For office fit out companies and other professionals involved in office space planning projects, the past few years has seen a dramatic rise in co-working spaces. According to Statista, the number of defined co-working spaces in the world is set to reach 19,000 over the course of the next year or so, based on current projections, and this would be twice as many as the number of co-working spaces that existed as recently as 2015.
Yet, within this broader trend for more co-working spaces, there has also been a recent increase in the number of co-working spaces that have been designed for use exclusively by women. In this article, we examine the rise of ‘women-only spaces’ and consider whether they are the next big thing for office design within the United Kingdom.
The Rise of Women-Only Spaces
Both co-working and women-only spaces have been increasing in prominence over the past decade, for a number of reasons. To date, however, most examples of co-working spaces aimed exclusively at women come from the United States. The Wing, in the Flatiron district of New York, was one of the first examples of this, offering an open plan, co-working space, which encourages collaboration and networking. A second location, in Soho, soon followed.
However, the trend has not been confined to the United States entirely. Earlier this year, a similar space, the AllBright, opened in London. Women are able to join the club associated with the building for £600 a year and the facilities are already being used by professional women for meetings and collaborative sessions.
One of the key advantages of women-only spaces is that it affords women a greater opportunity to express themselves and share ideas – something which does not always happen in shared spaces. This is partly because men outnumber women in many offices, and men greatly outnumber women in senior roles. In Britain, for example, there are more male FTSE 100 CEOs with the name “David” than there are female CEOs combined.
“Quite often, when you have a mixed environment, men tend to dominate discussions and women tend to hold back,” says Anna Jones, co-founder of the AllBright, speaking to Wired.co.uk. “In a female environment, women are more likely to speak up, share experiences, talk about their successes, and be a bit more open and honest…because frankly, it’s quite hard to be the only woman in the room.”
Putting Women’s Needs First
Supporters of the growing trend for co-working spaces created exclusively for women highlight the need for spaces that put women’s needs first. Indeed, office fit out companies in the United Kingdom are being asked to carry out work on more and more of these spaces, because there is a deep desire to re-address the balance within office environments, which have traditionally been dominated by men. However, the concept is not without its critics.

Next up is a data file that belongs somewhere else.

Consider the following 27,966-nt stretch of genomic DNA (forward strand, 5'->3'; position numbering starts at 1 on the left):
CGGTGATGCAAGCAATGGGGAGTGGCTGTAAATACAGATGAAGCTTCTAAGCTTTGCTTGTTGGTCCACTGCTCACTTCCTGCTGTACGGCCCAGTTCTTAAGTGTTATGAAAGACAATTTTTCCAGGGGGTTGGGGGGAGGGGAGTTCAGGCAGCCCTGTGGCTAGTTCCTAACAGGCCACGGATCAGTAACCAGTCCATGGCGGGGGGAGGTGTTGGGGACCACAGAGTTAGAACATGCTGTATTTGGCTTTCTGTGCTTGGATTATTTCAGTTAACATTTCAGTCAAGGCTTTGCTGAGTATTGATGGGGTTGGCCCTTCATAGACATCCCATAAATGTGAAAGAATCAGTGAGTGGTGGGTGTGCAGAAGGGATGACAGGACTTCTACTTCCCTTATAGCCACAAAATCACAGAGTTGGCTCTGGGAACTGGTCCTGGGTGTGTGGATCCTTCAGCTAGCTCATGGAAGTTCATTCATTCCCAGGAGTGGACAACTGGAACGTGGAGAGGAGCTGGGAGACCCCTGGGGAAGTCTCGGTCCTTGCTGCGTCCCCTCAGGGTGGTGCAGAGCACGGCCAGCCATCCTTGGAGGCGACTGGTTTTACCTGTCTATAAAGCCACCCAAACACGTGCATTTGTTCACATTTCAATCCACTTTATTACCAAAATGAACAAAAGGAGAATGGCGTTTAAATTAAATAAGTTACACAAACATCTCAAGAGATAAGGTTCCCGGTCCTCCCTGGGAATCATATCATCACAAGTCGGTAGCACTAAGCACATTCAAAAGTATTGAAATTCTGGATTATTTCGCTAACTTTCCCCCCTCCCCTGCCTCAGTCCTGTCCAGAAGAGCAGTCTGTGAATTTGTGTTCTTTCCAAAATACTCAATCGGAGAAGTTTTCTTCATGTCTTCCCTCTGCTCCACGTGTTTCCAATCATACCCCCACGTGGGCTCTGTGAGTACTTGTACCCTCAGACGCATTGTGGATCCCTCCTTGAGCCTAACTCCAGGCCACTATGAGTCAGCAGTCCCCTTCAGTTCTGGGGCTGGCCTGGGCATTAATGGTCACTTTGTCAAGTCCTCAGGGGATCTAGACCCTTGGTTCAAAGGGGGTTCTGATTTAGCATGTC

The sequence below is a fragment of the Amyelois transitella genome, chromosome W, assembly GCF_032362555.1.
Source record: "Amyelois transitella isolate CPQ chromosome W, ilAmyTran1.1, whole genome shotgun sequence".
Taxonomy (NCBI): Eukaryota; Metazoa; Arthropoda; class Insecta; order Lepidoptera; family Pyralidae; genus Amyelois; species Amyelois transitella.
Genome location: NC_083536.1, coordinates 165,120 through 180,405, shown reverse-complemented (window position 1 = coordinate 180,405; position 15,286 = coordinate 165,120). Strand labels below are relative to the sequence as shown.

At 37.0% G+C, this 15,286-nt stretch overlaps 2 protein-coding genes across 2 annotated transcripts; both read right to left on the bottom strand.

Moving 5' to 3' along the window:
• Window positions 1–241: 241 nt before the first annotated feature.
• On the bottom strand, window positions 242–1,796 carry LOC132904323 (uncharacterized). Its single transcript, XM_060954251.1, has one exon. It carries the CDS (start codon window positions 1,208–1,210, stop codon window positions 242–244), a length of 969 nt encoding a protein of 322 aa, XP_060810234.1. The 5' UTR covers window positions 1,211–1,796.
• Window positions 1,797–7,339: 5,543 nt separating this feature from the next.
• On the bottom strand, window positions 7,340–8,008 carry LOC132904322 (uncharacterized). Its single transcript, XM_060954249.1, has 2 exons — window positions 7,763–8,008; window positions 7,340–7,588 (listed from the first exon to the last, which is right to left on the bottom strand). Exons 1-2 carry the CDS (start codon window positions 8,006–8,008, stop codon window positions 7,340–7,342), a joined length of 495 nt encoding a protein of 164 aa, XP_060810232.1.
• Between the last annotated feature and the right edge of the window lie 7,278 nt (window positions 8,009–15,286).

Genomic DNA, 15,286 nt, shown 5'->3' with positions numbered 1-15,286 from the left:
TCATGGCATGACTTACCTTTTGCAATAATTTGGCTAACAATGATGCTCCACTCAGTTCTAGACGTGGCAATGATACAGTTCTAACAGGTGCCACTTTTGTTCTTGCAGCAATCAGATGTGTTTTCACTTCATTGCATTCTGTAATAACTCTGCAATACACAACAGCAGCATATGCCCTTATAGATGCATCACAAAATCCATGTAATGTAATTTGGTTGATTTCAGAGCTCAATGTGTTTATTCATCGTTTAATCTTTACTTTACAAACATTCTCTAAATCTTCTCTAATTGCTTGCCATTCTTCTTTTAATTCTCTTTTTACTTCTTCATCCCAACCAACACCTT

In fact, in some places, there have been questions raised about the legality of women-only co-working spaces and, in the case of The Wing in New York, the NY Human Rights Commission even launched an inquiry into the issue earlier this year, after concerns were raised that excluding men could violate anti-discrimination laws.
With that particular issue, The Wing’s owner has passionately defended the need for women-only spaces and has pointed out that those anti-discrimination laws were introduced to protect women. This sentiment is also shared by many of those involved with co-working spaces for women in the UK.
“It’s not about being anti-men,” explains Debbie Wosskow, the other co-founder of the AllBright, in a conversation with Anna Fielding from Stylist.co.uk. “Men are welcome as guests, but only women can be members. We wanted a space that prioritised women and female needs.”
The Challenges and Opportunities
Aside from the aforementioned issues around legality, there are several other challenges that could prevent women-only workspaces from becoming the next big thing. For example, one of the issues relates to gender politics – for instance, those who identify as female, but have not undergone any physical transition, or those who class themselves as non-binary. Most of the women-only workspaces that have opened so far accept them.
Making a co-working space available to women alone also potentially halves the number of people who will actually use it, which can impact upon revenue and the overall success of a venture. This has been put forward as one of the reasons why the idea of female co-working spaces has struggled to gain traction in parts of Asia.
Nevertheless, with the #MeToo movement highlighting the social issues women encounter in shared spaces, and with an increased awareness of the professional challenges that women face too, there is a clear demand for female only spaces. Moreover, such spaces also provide an opportunity to address those issues. As a result, it is likely that women only spaces will account for a greater number of office space planning projects moving forwards.
“A lot of women are really experiencing a world that, in many respects, was built by men, and, whether intentionally or not, for men,” says Liz Giel, co-founder of The Coven in Minnesota. “A part of it is just having a place where you can go and be yourself, and not have any of the pressure to act a certain way or look a certain way.”